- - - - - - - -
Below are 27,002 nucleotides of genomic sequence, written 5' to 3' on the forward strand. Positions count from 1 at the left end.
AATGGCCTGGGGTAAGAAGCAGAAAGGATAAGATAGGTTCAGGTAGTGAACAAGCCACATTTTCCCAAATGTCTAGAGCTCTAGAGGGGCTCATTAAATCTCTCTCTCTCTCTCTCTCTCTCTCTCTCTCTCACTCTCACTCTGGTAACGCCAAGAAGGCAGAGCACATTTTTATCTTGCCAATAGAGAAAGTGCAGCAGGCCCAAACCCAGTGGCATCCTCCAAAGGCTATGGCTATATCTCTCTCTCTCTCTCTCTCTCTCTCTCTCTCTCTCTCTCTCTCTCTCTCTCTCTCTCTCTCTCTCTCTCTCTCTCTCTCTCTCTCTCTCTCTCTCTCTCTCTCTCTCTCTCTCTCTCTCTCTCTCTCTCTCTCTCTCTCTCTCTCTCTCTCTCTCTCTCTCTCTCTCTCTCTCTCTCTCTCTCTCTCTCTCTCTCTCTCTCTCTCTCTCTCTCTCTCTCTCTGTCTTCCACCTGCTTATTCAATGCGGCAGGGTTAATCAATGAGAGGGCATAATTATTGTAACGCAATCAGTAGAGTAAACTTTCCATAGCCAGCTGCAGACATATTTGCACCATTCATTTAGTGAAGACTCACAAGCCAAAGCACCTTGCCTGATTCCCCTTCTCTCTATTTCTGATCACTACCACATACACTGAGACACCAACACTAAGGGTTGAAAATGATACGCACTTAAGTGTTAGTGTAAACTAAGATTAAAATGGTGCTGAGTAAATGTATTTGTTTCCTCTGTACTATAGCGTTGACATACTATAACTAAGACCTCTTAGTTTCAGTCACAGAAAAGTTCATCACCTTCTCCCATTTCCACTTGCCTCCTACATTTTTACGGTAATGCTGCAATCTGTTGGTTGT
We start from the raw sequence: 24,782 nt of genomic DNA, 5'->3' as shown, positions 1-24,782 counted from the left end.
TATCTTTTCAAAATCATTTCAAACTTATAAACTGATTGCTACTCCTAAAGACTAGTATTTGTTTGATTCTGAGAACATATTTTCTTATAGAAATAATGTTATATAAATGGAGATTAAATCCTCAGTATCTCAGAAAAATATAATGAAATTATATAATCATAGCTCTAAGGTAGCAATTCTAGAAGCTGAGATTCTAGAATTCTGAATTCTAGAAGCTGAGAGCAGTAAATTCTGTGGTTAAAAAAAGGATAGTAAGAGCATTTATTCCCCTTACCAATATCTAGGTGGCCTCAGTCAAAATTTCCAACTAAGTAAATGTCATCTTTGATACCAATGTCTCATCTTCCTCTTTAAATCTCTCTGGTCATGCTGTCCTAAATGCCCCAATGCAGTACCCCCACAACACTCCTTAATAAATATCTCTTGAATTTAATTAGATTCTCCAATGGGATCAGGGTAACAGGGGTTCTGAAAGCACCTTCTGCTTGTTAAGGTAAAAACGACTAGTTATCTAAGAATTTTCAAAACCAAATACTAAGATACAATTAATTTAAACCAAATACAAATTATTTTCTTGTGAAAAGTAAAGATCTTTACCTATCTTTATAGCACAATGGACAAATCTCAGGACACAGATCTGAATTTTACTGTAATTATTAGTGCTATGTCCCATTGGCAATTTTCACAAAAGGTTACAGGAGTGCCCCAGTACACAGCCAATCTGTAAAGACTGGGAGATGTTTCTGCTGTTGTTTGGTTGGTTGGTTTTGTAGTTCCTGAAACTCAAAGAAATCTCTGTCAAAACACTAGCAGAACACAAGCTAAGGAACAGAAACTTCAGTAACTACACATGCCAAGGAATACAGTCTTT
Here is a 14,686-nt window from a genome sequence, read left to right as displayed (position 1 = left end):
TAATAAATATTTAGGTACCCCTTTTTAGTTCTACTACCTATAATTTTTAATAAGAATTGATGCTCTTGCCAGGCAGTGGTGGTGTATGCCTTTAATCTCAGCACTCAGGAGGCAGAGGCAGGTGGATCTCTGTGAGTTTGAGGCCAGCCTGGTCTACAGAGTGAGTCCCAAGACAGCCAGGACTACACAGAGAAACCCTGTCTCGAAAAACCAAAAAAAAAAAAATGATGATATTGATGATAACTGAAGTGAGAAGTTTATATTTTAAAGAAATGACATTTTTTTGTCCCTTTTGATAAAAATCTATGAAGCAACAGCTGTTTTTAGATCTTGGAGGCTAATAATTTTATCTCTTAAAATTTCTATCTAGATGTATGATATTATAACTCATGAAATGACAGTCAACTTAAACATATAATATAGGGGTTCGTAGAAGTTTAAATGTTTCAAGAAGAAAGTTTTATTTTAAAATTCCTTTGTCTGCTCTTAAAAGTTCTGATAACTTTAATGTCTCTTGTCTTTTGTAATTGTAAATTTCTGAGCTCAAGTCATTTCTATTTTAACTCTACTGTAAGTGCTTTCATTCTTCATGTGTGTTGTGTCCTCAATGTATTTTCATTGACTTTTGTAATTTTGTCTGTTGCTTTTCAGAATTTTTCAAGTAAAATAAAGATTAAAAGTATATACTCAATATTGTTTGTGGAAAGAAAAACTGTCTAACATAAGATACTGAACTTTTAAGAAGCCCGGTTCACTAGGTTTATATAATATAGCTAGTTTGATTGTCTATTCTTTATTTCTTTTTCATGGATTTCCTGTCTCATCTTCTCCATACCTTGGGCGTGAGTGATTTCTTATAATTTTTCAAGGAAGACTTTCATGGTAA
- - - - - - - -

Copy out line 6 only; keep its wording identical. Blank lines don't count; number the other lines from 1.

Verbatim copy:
TAATAAATATTTAGGTACCCCTTTTTAGTTCTACTACCTATAATTTTTAATAAGAATTGATGCTCTTGCCAGGCAGTGGTGGTGTATGCCTTTAATCTCAGCACTCAGGAGGCAGAGGCAGGTGGATCTCTGTGAGTTTGAGGCCAGCCTGGTCTACAGAGTGAGTCCCAAGACAGCCAGGACTACACAGAGAAACCCTGTCTCGAAAAACCAAAAAAAAAAAAATGATGATATTGATGATAACTGAAGTGAGAAGTTTATATTTTAAAGAAATGACATTTTTTTGTCCCTTTTGATAAAAATCTATGAAGCAACAGCTGTTTTTAGATCTTGGAGGCTAATAATTTTATCTCTTAAAATTTCTATCTAGATGTATGATATTATAACTCATGAAATGACAGTCAACTTAAACATATAATATAGGGGTTCGTAGAAGTTTAAATGTTTCAAGAAGAAAGTTTTATTTTAAAATTCCTTTGTCTGCTCTTAAAAGTTCTGATAACTTTAATGTCTCTTGTCTTTTGTAATTGTAAATTTCTGAGCTCAAGTCATTTCTATTTTAACTCTACTGTAAGTGCTTTCATTCTTCATGTGTGTTGTGTCCTCAATGTATTTTCATTGACTTTTGTAATTTTGTCTGTTGCTTTTCAGAATTTTTCAAGTAAAATAAAGATTAAAAGTATATACTCAATATTGTTTGTGGAAAGAAAAACTGTCTAACATAAGATACTGAACTTTTAAGAAGCCCGGTTCACTAGGTTTATATAATATAGCTAGTTTGATTGTCTATTCTTTATTTCTTTTTCATGGATTTCCTGTCTCATCTTCTCCATACCTTGGGCGTGAGTGATTTCTTATAATTTTTCAAGGAAGACTTTCATGGTAA